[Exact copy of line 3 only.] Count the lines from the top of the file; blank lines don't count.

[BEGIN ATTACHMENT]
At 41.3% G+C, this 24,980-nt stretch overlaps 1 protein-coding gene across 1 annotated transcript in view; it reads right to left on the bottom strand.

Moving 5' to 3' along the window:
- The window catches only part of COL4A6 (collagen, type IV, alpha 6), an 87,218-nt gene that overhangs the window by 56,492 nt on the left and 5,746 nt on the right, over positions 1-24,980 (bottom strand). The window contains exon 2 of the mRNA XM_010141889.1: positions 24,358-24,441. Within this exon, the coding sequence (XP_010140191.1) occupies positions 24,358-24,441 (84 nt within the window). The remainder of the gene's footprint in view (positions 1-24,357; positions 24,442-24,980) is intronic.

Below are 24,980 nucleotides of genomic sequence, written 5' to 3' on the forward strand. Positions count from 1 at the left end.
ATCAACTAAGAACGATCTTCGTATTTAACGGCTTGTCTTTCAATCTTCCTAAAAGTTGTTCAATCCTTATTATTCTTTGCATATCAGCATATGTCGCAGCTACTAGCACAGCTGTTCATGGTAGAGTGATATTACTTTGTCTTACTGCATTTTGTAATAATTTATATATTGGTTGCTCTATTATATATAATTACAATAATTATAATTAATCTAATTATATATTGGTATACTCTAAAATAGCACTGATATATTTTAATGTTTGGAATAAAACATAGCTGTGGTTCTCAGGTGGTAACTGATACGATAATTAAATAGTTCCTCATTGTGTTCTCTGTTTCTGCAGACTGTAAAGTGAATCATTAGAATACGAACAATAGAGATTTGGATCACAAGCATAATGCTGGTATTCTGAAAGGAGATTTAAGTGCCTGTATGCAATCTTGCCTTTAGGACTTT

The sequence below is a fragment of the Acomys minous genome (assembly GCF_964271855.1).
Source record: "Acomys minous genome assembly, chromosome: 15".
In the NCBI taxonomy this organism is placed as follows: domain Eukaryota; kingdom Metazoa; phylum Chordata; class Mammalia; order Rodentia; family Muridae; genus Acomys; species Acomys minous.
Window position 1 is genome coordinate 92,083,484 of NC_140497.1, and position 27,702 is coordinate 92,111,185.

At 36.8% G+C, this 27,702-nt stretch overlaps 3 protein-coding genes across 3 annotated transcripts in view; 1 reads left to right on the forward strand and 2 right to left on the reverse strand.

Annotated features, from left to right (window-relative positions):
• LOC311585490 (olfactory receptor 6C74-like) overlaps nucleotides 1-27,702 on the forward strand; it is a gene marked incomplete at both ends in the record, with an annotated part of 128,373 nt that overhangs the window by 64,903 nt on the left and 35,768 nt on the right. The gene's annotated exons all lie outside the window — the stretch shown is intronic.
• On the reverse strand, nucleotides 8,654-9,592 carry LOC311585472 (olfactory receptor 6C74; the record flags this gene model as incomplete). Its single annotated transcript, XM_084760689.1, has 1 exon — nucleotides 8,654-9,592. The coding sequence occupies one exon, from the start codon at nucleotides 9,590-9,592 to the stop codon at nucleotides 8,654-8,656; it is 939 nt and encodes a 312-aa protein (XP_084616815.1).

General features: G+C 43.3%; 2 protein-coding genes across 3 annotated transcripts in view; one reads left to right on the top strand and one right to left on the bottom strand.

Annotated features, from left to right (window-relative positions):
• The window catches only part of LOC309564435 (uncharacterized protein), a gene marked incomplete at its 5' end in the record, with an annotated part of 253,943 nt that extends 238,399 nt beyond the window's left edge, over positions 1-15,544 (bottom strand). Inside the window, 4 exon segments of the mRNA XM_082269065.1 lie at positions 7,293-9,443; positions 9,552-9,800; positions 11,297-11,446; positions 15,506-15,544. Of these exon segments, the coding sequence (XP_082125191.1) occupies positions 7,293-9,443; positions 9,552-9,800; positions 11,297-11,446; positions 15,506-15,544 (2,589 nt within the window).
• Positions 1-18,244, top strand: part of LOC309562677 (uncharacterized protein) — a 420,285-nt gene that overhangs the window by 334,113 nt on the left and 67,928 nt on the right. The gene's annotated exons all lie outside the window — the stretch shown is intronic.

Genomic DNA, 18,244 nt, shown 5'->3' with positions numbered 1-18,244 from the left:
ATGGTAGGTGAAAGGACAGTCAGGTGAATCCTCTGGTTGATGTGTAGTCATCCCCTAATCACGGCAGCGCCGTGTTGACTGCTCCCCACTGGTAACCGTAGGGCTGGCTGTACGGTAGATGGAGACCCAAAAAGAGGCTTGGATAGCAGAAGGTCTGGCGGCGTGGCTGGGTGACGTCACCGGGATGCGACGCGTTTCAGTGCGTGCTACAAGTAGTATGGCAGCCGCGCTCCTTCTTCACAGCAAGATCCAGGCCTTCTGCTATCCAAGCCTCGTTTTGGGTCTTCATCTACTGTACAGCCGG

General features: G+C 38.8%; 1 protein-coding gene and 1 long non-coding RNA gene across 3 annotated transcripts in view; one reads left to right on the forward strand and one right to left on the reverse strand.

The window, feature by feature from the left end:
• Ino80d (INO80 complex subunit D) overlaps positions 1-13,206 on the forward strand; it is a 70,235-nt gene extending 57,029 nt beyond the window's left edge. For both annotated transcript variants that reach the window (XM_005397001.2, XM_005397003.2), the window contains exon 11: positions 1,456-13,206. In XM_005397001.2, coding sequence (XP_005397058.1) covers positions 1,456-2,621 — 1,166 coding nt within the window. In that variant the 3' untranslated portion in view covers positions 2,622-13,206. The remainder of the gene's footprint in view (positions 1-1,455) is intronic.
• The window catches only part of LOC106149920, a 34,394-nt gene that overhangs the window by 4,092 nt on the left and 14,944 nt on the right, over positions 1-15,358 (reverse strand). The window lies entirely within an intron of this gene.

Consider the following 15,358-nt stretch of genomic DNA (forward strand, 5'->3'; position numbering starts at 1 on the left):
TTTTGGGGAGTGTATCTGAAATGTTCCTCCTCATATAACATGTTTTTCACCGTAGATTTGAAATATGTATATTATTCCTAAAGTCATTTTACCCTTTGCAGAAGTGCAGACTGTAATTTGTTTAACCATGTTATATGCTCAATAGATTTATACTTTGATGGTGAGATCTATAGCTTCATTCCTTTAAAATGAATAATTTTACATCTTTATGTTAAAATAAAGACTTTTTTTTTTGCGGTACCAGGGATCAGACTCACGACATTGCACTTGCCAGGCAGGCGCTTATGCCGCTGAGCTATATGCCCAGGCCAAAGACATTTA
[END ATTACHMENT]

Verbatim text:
- The window catches only part of COL4A6 (collagen, type IV, alpha 6), an 87,218-nt gene that overhangs the window by 56,492 nt on the left and 5,746 nt on the right, over positions 1-24,980 (bottom strand). The window contains exon 2 of the mRNA XM_010141889.1: positions 24,358-24,441. Within this exon, the coding sequence (XP_010140191.1) occupies positions 24,358-24,441 (84 nt within the window). The remainder of the gene's footprint in view (positions 1-24,357; positions 24,442-24,980) is intronic.